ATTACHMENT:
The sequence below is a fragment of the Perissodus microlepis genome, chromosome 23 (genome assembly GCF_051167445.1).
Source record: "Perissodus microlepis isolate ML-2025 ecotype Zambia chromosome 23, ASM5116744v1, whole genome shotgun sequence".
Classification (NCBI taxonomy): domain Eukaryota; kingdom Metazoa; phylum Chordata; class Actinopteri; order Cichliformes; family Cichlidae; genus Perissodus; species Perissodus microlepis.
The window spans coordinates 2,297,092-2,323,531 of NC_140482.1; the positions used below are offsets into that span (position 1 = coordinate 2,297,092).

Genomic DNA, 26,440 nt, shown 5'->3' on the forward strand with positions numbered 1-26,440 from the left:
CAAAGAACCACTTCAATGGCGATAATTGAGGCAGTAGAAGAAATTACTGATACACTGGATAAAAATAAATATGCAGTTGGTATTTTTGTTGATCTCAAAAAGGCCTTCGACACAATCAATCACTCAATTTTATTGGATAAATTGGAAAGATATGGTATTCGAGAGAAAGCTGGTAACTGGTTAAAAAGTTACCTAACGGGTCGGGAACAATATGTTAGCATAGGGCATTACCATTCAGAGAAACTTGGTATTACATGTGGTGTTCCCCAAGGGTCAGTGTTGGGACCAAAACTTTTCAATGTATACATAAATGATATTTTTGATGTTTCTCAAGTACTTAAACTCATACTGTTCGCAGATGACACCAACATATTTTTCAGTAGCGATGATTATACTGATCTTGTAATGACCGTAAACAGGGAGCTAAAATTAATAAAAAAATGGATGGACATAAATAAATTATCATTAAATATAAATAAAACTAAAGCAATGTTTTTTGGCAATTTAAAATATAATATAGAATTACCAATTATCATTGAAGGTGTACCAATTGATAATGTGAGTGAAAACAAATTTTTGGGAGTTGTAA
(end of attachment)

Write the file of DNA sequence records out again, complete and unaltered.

The sequence below is a fragment of the Perissodus microlepis genome, chromosome 23 (genome assembly GCF_051167445.1).
Source record: "Perissodus microlepis isolate ML-2025 ecotype Zambia chromosome 23, ASM5116744v1, whole genome shotgun sequence".
Classification (NCBI taxonomy): domain Eukaryota; kingdom Metazoa; phylum Chordata; class Actinopteri; order Cichliformes; family Cichlidae; genus Perissodus; species Perissodus microlepis.
The window spans coordinates 2,297,092-2,323,531 of NC_140482.1; the positions used below are offsets into that span (position 1 = coordinate 2,297,092).

Genomic DNA, 26,440 nt, shown 5'->3' on the forward strand with positions numbered 1-26,440 from the left:
CAAAGAACCACTTCAATGGCGATAATTGAGGCAGTAGAAGAAATTACTGATACACTGGATAAAAATAAATATGCAGTTGGTATTTTTGTTGATCTCAAAAAGGCCTTCGACACAATCAATCACTCAATTTTATTGGATAAATTGGAAAGATATGGTATTCGAGAGAAAGCTGGTAACTGGTTAAAAAGTTACCTAACGGGTCGGGAACAATATGTTAGCATAGGGCATTACCATTCAGAGAAACTTGGTATTACATGTGGTGTTCCCCAAGGGTCAGTGTTGGGACCAAAACTTTTCAATGTATACATAAATGATATTTTTGATGTTTCTCAAGTACTTAAACTCATACTGTTCGCAGATGACACCAACATATTTTTCAGTAGCGATGATTATACTGATCTTGTAATGACCGTAAACAGGGAGCTAAAATTAATAAAAAAATGGATGGACATAAATAAATTATCATTAAATATAAATAAAACTAAAGCAATGTTTTTTGGCAATTTAAAATATAATATAGAATTACCAATTATCATTGAAGGTGTACCAATTGATAATGTGAGTGAAAACAAATTTTTGGGAGTTGTAA